When life gives us lemons, we blend an incredible new maté. This July, we’re introducing a sensational Tea of the Month, Electric Lemonade. This super-charged citrus supernova is guaranteed to give you a major boost. But it got us wondering… what’s the story behind lemonade?
That cool refreshing drink
While the lemon’s origins can be traced back to Northern India and China, the first reference to a sweet lemon drink dates back to 11th century Egypt, in the writings of Persian poet and adventurer Nasir Khusraw. Further evidence of this ancient drink come from records of the Cairo Geniza, which from the 1100’s to the 1300’s, would trade qatarmizat, a sweetened, bottled lemon juice. Sounds refreshing!
Although sweetened lemon drinks had already existed for centuries, a beverage resembling modern-day lemonade wasn’t introduced until 1667, where it appeared in François Pierre de La Varenne’s cookbook, Le Confiturier Français. The recipe read as follows:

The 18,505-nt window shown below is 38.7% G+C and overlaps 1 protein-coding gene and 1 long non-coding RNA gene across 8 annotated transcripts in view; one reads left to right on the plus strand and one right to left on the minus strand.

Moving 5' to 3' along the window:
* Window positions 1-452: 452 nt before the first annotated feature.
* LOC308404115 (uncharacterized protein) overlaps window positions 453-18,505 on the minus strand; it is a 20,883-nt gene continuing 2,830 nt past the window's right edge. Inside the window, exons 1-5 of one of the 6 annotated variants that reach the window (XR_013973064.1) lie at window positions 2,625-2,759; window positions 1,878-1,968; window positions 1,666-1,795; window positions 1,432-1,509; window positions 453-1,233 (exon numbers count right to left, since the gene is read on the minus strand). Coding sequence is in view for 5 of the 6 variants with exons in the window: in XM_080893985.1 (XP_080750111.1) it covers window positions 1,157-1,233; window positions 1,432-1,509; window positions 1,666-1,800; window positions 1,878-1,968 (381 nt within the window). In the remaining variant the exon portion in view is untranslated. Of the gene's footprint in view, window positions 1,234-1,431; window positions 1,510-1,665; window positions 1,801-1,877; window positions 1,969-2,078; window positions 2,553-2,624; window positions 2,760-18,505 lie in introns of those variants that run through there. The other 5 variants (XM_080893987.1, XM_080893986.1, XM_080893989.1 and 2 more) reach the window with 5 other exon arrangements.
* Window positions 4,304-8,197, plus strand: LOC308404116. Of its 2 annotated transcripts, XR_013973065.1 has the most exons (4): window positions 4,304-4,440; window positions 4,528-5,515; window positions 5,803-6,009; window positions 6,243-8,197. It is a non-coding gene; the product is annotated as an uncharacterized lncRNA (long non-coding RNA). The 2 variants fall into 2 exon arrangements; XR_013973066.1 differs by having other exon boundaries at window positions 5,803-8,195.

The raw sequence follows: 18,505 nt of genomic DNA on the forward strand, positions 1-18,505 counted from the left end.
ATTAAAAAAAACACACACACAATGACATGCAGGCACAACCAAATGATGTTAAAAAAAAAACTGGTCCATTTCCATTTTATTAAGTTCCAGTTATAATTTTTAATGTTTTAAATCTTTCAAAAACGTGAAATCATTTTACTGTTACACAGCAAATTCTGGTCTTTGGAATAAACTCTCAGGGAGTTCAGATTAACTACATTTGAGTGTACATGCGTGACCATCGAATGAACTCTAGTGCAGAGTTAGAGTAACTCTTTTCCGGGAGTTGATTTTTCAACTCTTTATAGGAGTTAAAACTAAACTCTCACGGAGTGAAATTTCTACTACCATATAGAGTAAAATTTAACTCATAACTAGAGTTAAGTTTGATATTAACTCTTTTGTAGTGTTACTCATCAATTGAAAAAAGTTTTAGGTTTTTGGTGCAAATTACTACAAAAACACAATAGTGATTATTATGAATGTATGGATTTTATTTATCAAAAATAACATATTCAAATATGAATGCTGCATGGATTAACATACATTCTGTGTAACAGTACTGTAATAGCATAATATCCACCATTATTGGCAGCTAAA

Take one pint of water. Add ½ pound of sugar, the juice of six lemons and two oranges, the zest of ½ lemon and the zest of 1 orange. Mix the water well well in 2 clean containers by pouring it in one and then into the other several times. Strain through a white napkin.
Less than a decade after Varenne’s recipe appeared, chilled lemon drinks had grown in popularity, and in 1676, the Parisian Compagnie de Limonadiers was granted exclusive rights to sell lemonade. At the time, vendors would distribute the beverage by the cup, from tanks carried upon their backs… a practice that some tea companies carry on to this very day.
The grand stand
In front yards and on sidewalks across North America, it’s not hard to find entrepreneurial youngsters doling out cups of lemonade for a quarter or two. But the very first lemonade stand can be credited to Brooklyn’s Edward Bok. In the 1870’s, a 10-year old Bok started selling ice water to horse cart passengers for a penny a cup. Some other boys caught wind and quickly copied Bok’s business model. To stay ahead of the pack, he added lemon juice and sugar to the water, and started charging 3 cents a glass. It was a hit, and a very profitable endeavour. In fact, Bok’s concept was so successful that it was replicated around town, and by the 1880’s, scores of these stands were opening up around the city. We think it’s safe to say that this tradition will [lemonade] stand the test of time.